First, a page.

On the Plane…Off the Plane, Part Two

11 June 2015

In Tarragona, Spain it’s 7:am Sunday and United, in full “We’re Sorry” mode tried tranquilizing us would-be travelers with an extravagant buffet breakfast. It was tantalizingly brief, though, since by 7:30 we had to be herded onto buses for the return trip to the airport, an hour away, and a flight home, although there was no indication that a plane was ready or that there was, indeed, a flight home for us, since the regularly scheduled flight was full and our “special flight” would have to be shoe-horned in.

For all their culinary thoughtfulness, United provided no one to tell us what plans they had for us and no Moses to hand hold us through a sea of Sunday passengers crowding the airport and guide us to the special check-in area, they pressed into service for us displaced persons. It was on a different floor, a furlong away…and if I didn’t mention it, we were dragging the luggage we crammed onto the bus in Tarragona, then pulled off the bus at the airport. Once there we had the luxury of a full two check-in lines for 230 passengers and stood, inching our luggage forward for a mere two hours to be weighed, measured and authenticated. Then with boarding passes, we lined up, another furlong away, for a security check and finally surged across the finish line to the gate only to wait another hour and a half to be loaded onto buses (the airplane wasn’t at the terminal gate). We had to be driven to the other side of the airport to the fix-it area, where our craft stood awaiting us. Up the gangway we emplaned, exuding hope, but with reticence…knowing a plane is only as good as the people fixing it.

Music played, the air conditioning was on and the overhead bins were closing…and we sat. The captain said we’d be moving shortly, after catering supplies were brought up to required levels. Then, after another hour, with the larder stocked, the captain told us we’re in a delay, because the other cargo door (not the one from yesterday) was not closing…but they were working on it. An hour later, he reassured us that they got the door to move a little and the hope was they’d be able to move it the rest of the way. Hope? Hope. This is an airplane, it operates with read-outs and instrument panels and electronic certainties. Hope is not a course they teach at pilot school. Hope went out with goggles, leather flight jackets and open cockpits.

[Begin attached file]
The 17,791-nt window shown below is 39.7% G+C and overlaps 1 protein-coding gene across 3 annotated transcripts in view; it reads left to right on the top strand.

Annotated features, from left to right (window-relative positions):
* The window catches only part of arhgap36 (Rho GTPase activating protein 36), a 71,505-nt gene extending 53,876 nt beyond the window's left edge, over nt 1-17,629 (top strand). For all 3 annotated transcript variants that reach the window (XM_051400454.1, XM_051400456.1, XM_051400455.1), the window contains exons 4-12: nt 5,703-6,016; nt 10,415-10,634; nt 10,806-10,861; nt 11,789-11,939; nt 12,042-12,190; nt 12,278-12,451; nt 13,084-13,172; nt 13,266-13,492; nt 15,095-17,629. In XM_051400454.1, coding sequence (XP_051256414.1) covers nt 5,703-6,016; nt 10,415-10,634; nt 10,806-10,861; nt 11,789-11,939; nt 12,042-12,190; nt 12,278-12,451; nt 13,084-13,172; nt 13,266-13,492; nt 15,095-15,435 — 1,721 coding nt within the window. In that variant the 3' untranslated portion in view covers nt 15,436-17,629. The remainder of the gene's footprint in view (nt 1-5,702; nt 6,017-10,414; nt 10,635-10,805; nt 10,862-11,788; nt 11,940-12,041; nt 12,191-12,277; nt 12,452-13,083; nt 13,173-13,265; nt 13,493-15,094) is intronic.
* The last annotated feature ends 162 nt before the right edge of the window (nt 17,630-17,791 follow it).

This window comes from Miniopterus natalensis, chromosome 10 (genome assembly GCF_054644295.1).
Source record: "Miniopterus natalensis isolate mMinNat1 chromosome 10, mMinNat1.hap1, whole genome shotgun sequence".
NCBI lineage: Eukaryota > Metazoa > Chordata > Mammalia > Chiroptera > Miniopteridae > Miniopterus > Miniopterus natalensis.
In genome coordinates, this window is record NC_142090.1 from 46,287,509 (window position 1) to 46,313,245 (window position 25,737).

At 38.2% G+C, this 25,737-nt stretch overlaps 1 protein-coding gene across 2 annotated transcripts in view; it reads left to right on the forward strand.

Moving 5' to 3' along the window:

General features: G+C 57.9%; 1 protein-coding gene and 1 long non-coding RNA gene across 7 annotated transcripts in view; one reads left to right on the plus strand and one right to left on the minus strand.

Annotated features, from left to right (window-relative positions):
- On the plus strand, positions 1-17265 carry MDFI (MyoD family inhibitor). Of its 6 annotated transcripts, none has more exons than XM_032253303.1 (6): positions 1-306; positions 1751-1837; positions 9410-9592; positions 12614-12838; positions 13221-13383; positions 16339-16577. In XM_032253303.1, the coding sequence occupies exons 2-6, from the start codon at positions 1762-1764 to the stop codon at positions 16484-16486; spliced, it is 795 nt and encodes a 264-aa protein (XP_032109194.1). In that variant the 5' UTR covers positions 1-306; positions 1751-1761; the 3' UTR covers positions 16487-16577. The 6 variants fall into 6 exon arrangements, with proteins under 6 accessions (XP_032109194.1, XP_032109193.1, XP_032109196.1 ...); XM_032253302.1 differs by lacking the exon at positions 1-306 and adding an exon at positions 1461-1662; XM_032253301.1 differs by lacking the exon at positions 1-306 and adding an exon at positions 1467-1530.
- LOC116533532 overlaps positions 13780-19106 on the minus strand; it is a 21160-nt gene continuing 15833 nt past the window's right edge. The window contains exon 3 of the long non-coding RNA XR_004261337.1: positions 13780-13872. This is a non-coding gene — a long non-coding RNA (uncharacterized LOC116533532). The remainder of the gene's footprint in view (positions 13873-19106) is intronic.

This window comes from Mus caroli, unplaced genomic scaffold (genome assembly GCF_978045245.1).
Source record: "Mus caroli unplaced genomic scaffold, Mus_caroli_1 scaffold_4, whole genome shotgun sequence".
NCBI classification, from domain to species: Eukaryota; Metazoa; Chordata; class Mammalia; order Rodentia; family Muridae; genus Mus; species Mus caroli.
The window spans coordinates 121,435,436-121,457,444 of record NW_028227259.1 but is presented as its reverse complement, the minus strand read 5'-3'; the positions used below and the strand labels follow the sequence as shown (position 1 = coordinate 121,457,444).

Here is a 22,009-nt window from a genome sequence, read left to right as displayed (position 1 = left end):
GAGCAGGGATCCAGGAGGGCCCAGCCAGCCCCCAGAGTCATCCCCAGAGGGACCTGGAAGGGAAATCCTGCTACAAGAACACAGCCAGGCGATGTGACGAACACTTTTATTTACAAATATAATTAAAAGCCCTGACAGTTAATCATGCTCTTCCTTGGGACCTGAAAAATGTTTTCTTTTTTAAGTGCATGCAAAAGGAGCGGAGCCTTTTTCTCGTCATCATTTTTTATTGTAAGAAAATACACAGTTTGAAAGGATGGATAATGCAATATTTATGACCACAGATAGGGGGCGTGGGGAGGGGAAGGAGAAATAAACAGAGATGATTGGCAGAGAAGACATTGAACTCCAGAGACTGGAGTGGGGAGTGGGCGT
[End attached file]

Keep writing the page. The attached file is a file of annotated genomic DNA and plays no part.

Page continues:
Hope, or whatever, ran out an hour later. The door, supposedly, was fixed (I didn’t for a minute believe it), but now we were up against “crew legality issues”. Crew members can’t be on a plane past a certain number of hours, including the time spent in delays. And our crew was nearing the limit. Then the pilot, whose voice was drowning in sorrow, told us, word was from corporate, that this flight was cancelled again. Get your luggage from carousel six, we’re told, drag it to bus slip 29 for a trip to a hotel a mere 30 minutes from the airport, where you can wait on another line of 230 folks to check in. Of course, we had to go through Spanish immigration, again. I’ve now left and arrived back in Spain for two days running.

There’s more. This is cathartic.

On the Plane…Off the Plane

3 June 2015

The least pleasing part of a trip abroad is the coming home…not the return (to your own bed and a comforting routine), but the departure… having to pack a reluctant suitcase that can’t accommodate the clothes you came with and maybe a few small “chachkies” acquired along the way. Eventually, not caring what breaks, you sit on it so one side of the zipper touches the other just enough to close…a potential ‘Jack-in-the-Box for any customs agent assigned to get a ‘look-see’ into your belongings. Then there’s leaving early, how early is too early, in this case from Barcelona and its narrow, convoluted maze just off Las Ramblas. What if there’s traffic and long check-in lines and hundreds waiting for a security check and…missing the plane. In grim foreboding, I imagine hearing the PA system, ringing down the airport hallways…”Passenger William Scher, you’ve got 30 seconds to get to Gate 74, the plane is preparing for take off.” I’m running, dragging my stuff, but where is Gate 74? Somehow, magically, it all gets done. Not only that, but there was no traffic, no lines at check-in and only five minutes to get through TSA. Belt and shoes back on, x-rayed to a crisp, I relax, contemplating the two and a half hours to boarding. No rushing…ain’t that great.